I have always regretted giving up on music lessons at the tender age of seven, and as a young mother, I determined that my children would learn to play the piano or die trying. For one daughter, practicing was especially torturous. I cajoled, I bribed, I demanded, but nothing convinced her that practicing the piano was for her own good. On one particularly difficult day, while she pounded out her frustration in the key of C, I told her, “You’ll thank me one day.” With tears streaming down her face, she replied, “Mom, I promise I will never thank you for making me take piano.”
And she never has.
But when she moved away from home, she sent me the letter that every mother dreams of. She thanked me, not for making her play the piano, but for doing her laundry over the years and cooking thousands of dinners and teaching her how to clean a toilet. She wanted me to know that all that hard work and sacrifice had not gone unnoticed. When she had to do all that stuff on her own, she appreciated how much I had done for her.
Nothing gives me more satisfaction than fixing a good meal for my starving grandchildren or staying up late into the night to help my son figure out a complex Calculus problem. But often I wonder if much of my work goes unnoticed. Do my grandchildren appreciate who cooks them Sunday dinner? Does my son appreciate that his mother, who hasn’t taken a Calculus class in thirty-five years, is still willing to help him figure out complex equations?
In an effort to cross tasks off our endless lists, we often barrel our way through life with blinders on, never stopping to notice what other people do for us and failing to recognize our blessings or acknowledge where they come from. We are commanded to thank God in all things, and like self-centered children, we often forget.
In Miriam’s Quilt, Miriam has spent most of her life taking her blessings for granted. She sees God’s goodness as a natural consequence of her own “righteousness.” When her family begins to fall apart, she learns to recognize God’s loving care in the midst of her trials.
Two quilts are central to the story. Miriam is deeply grateful for the acceptance and friendship Seth Lambright offers her. She spends hours crafting a special quilt to express her gratitude. She makes the other quilt for her boyfriend Ephraim. Self-centered and inconsiderate, Ephraim only recognizes the monetary value of Miriam’s quilt. His reaction makes her feel small and unappreciated. Seth, on the other hand, cherishes the gift, worries that Miriam sacrificed too much time on it, and expresses his gratitude from the depths of his soul. Miriam never regrets making it for him.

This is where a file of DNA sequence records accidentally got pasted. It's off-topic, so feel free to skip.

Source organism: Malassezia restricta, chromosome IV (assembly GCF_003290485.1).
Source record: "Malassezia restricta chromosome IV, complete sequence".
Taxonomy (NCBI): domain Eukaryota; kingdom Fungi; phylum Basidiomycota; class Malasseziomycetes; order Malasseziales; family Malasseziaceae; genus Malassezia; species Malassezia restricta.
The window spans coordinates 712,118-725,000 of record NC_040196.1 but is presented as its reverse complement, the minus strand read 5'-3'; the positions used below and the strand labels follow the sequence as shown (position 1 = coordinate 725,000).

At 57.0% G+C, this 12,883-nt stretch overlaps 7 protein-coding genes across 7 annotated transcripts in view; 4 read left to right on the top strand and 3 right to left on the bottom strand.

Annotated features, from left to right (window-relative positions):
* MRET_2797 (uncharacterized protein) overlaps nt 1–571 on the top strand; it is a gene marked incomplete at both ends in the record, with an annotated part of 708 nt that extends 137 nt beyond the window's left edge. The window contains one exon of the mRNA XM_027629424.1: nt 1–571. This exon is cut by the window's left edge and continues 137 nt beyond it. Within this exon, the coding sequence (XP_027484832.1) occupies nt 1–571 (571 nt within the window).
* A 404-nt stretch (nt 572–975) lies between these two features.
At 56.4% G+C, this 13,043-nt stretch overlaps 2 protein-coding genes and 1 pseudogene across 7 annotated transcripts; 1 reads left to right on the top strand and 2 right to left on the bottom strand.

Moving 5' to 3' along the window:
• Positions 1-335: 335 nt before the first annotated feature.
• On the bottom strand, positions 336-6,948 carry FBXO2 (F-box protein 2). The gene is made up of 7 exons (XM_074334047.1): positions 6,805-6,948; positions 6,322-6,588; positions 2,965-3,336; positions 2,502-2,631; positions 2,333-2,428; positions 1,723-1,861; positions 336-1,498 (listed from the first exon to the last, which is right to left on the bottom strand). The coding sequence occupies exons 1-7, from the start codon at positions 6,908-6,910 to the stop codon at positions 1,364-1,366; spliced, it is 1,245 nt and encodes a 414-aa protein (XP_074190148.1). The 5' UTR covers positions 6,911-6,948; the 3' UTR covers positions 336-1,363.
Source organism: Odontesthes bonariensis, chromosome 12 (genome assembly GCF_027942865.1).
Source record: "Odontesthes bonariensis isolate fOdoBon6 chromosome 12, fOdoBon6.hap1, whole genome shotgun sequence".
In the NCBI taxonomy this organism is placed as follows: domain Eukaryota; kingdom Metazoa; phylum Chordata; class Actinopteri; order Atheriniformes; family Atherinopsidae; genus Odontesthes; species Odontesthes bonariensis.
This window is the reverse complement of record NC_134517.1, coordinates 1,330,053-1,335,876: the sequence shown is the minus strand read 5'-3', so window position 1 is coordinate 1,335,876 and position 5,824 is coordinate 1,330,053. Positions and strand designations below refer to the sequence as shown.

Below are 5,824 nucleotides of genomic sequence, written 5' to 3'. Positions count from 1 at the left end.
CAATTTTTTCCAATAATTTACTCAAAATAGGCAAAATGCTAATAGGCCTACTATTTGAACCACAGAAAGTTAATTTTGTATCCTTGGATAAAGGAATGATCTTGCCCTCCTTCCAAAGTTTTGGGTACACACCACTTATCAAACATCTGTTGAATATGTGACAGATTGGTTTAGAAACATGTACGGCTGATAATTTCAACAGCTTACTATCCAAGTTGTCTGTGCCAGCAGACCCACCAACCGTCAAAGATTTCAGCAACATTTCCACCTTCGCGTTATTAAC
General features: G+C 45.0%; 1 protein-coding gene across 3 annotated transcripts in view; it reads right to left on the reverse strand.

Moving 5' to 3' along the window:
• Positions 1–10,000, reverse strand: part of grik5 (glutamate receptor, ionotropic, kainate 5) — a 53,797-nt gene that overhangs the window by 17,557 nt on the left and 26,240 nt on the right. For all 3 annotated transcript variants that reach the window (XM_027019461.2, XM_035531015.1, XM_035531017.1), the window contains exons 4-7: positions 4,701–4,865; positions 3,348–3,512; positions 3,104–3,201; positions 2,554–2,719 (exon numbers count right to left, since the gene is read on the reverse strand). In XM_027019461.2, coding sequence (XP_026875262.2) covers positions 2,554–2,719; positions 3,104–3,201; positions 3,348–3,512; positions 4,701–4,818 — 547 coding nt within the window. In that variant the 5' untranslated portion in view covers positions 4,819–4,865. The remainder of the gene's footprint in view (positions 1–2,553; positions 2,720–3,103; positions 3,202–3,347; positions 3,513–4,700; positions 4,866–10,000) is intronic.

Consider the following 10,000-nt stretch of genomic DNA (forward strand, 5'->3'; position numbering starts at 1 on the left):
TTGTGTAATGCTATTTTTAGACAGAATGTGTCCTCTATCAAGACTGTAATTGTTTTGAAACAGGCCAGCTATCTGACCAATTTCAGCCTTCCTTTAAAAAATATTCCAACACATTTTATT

Guess which boy Miriam chooses in the end.
We should never underestimate the power of a thankful heart and the impact our gratitude can have on another person.
Our appreciation need not come with a quilt or an elaborate party or a plate of cookies. A short, heartfelt thank-you doesn’t cost anything, takes little effort, and can mean the world to someone. I want to thank all of you readers who read my books, give me encouragement, and keep me going. I hope you know how much your support means to me.
Several years ago, a sweet, elderly lady was particularly touched by a song my son performed in church. She told him, “Thank you for your song. You used to be quite rambunctious, but you’ve turned out very well.”
He’ll remember that forever.
We all liked being appreciated. It’s nice to hear my children’s and grandchildren’s gratitude now and then.
Working together late one night, I helped my son solve a particularly tricky math problem. He closed the book with a satisfying thud and said, “Mom, you’re a genius.”
He gets extra dessert for the rest of his life.
But he still hasn’t thanked me for those piano lessons.
I hope you have a wonderful and blessed Thanksgiving. And eat some pie for me!